Rating Factor 4: Leveraging/Commitment of the University (10 points). In reviewing this factor, NRC will determine the extent of the commitment of your university, beyond that required in Section IV (C)(1). The quality of your institution's commitment, in terms of its furthering your research project, will also be evaluated under this factor. For example, your university could propose to cover the cost of a graduate assistant to work on your research project in order to demonstrate its commitment beyond what is minimally required. The larger the commitment, translated into dollar terms, the higher the points. Full points may only be received if your institution designates a faculty adviser and agrees to reduce your course load by one course per semester or term while it continues paying your full salary.

Rating Factor 5: Relevance of Your Research to HUD's Strategic Goals (15 points). In reviewing this factor, NRC will determine the extent to which your proposed research project will produce policy-relevant information that is directly related to one or more of the strategic goals listed above (i.e., the research could improve the effectiveness of HUD's programs and policies and the ability to achieve the stated goals). The less directly related to one of these goals your research project is, the fewer points you will receive. For example, a study of minorities' housing choice decisions would have high relevance to HUD's strategic goals; a study of transportation inequities would have medium relevance; and a study of the effects of global warming on urban development would have low relevance. In addition, this factor reflects HUD's goal to embrace high standards of ethics, management, and accountability and measures your commitment to assess your performance to achieve your proposed research agenda's outcome and/or objective. NRC will evaluate the extent to which you identify activities, outcomes, benchmarks, and performance indicators that will describe how performance will be measured. This information should be provided in a Logic Model format. This form number can be found under the “Additional Required Assurance and Certification” section of this NOFA.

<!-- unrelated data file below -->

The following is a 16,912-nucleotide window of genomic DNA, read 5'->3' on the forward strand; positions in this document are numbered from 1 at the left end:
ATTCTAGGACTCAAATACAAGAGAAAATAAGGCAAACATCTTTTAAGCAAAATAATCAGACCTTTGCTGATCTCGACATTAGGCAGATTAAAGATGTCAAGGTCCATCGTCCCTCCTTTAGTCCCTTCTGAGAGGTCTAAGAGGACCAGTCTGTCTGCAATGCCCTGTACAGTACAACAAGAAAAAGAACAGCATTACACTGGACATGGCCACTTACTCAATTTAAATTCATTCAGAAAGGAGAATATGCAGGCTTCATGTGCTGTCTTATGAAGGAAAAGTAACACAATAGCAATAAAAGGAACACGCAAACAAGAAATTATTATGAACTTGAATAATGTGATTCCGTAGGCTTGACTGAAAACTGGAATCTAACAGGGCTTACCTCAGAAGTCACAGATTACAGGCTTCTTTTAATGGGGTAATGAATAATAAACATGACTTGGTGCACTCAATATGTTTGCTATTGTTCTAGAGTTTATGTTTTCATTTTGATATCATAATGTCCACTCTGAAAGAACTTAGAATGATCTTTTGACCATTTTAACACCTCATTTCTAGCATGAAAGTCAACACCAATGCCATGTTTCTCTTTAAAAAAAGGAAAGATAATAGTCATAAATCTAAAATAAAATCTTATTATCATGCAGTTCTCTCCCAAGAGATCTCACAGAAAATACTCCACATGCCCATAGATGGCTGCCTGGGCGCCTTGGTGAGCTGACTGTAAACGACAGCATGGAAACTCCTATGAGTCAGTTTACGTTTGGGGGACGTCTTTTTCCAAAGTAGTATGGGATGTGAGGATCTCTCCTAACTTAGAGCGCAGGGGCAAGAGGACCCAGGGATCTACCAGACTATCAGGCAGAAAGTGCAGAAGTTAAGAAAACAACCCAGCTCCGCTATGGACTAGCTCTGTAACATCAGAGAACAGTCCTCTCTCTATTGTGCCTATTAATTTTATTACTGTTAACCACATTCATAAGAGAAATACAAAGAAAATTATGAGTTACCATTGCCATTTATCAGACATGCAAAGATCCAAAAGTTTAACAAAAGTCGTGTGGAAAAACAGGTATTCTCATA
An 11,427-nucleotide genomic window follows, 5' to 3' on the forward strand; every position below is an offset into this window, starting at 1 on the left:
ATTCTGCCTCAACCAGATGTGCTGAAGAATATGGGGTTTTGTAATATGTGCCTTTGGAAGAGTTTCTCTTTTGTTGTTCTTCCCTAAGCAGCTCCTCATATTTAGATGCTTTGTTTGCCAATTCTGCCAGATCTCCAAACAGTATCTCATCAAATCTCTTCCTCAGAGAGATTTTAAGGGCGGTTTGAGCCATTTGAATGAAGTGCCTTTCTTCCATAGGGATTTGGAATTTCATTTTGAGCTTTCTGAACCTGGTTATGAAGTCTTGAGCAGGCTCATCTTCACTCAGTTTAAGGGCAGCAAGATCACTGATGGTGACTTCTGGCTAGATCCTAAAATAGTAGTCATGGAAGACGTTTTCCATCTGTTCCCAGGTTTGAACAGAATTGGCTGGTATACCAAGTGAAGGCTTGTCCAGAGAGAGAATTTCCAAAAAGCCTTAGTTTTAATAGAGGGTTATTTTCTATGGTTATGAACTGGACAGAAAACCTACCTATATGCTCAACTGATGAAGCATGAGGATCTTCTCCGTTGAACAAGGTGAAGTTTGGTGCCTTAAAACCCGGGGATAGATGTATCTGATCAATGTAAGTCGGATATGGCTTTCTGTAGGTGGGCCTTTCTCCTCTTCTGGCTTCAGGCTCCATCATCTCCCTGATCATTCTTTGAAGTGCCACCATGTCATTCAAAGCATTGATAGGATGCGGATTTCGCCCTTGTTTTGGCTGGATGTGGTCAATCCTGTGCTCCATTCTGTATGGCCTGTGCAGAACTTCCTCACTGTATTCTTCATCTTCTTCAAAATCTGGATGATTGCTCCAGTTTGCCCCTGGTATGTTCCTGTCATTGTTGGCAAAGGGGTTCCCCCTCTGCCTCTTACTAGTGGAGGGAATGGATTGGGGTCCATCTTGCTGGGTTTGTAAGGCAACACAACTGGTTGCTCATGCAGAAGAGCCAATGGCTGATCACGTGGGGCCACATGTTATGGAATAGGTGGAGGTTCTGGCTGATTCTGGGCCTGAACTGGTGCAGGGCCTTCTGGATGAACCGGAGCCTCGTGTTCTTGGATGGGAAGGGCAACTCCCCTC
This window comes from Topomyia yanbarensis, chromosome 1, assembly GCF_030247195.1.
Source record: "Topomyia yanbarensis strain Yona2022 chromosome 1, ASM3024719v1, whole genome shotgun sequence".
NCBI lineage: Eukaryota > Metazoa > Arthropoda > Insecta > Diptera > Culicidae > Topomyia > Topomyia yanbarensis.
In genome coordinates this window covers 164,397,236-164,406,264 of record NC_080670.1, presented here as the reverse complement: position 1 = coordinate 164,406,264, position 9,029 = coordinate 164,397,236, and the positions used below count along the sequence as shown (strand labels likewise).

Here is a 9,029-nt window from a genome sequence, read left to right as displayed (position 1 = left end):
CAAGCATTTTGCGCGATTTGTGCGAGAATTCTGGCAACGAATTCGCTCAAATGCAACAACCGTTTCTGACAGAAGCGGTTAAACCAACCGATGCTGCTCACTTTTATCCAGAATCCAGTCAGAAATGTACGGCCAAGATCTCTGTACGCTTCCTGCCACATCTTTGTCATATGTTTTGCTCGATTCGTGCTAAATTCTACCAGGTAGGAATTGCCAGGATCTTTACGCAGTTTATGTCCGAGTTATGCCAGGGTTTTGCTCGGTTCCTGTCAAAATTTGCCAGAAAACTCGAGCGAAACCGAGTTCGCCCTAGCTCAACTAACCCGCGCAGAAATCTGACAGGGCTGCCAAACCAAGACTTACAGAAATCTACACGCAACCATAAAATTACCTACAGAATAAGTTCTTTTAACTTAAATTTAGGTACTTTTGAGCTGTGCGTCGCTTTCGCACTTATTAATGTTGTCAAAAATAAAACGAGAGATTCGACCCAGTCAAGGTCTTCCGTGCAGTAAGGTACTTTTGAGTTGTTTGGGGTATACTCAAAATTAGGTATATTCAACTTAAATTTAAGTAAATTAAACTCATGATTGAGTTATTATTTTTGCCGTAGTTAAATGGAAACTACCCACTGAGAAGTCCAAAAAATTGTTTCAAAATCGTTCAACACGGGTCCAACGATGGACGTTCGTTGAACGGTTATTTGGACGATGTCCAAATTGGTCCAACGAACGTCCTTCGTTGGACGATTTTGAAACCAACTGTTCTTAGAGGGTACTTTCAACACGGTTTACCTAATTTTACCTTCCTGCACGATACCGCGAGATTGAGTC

(F) Selections. HUD will fund applications in rank order, until it has awarded all available funds. However, as noted in Section II, HUD reserves the right to make awards for less than the amount requested in your application. After all application selections have been made, HUD may require that you participate in negotiations to determine the specific terms of the fellowship and the grant budget. In cases where HUD cannot successfully complete negotiations, or you fail to provide HUD with requested information, an award will not be made. In such instances, HUD may elect to offer an award to the next highest-ranking applicant, and proceed with negotiations with that applicant.

V. Application Submission Requirements

Your application should include an original and one copy of the items in the order listed below. All pages should be numbered. All applications must be submitted on 81/2 by 11-inch paper, double-spaced on one side of the paper, and printed in a standard 12-point font. Please do not exceed the page limits described below. Submitting pages in excess of the page limit will not disqualify your application but the information will not be considered, which may result in a lower score.

(A) Evidence of your eligibility. A letter must be submitted from your faculty chairperson containing the following: (1) Confirmation that you received a doctoral degree no earlier than January 1998; (2) verification of your appointment to a tenure-track or teaching or research position extending beyond the 15-month duration of this fellowship; (3) verification of your U.S. citizenship or evidence of your resident alien status; and (4) the university's name, department, mailing address, telephone, facsimile number, and e-mail address.

(B) Abstract (one page). You must include a summary that describes your proposed research project.

(C) Response to Rating Factors.

(1) Rating Factor 1—Capacity to do the Research

(a) A curriculum vita that contains the following:

(1) Your graduate and post-graduate educational background.

(2) A list of your publications: books, refereed journal articles, chapters contributed to books, articles in published proceedings, and any other articles.

(3) A list of text and poster presentations made during the last five years.

(4) Grants and awards received during the last five years.

(5) Teaching load during the last five years.

(b) A one-page abstract of your dissertation.

(c) Two letters of reference.Start Printed Page 58872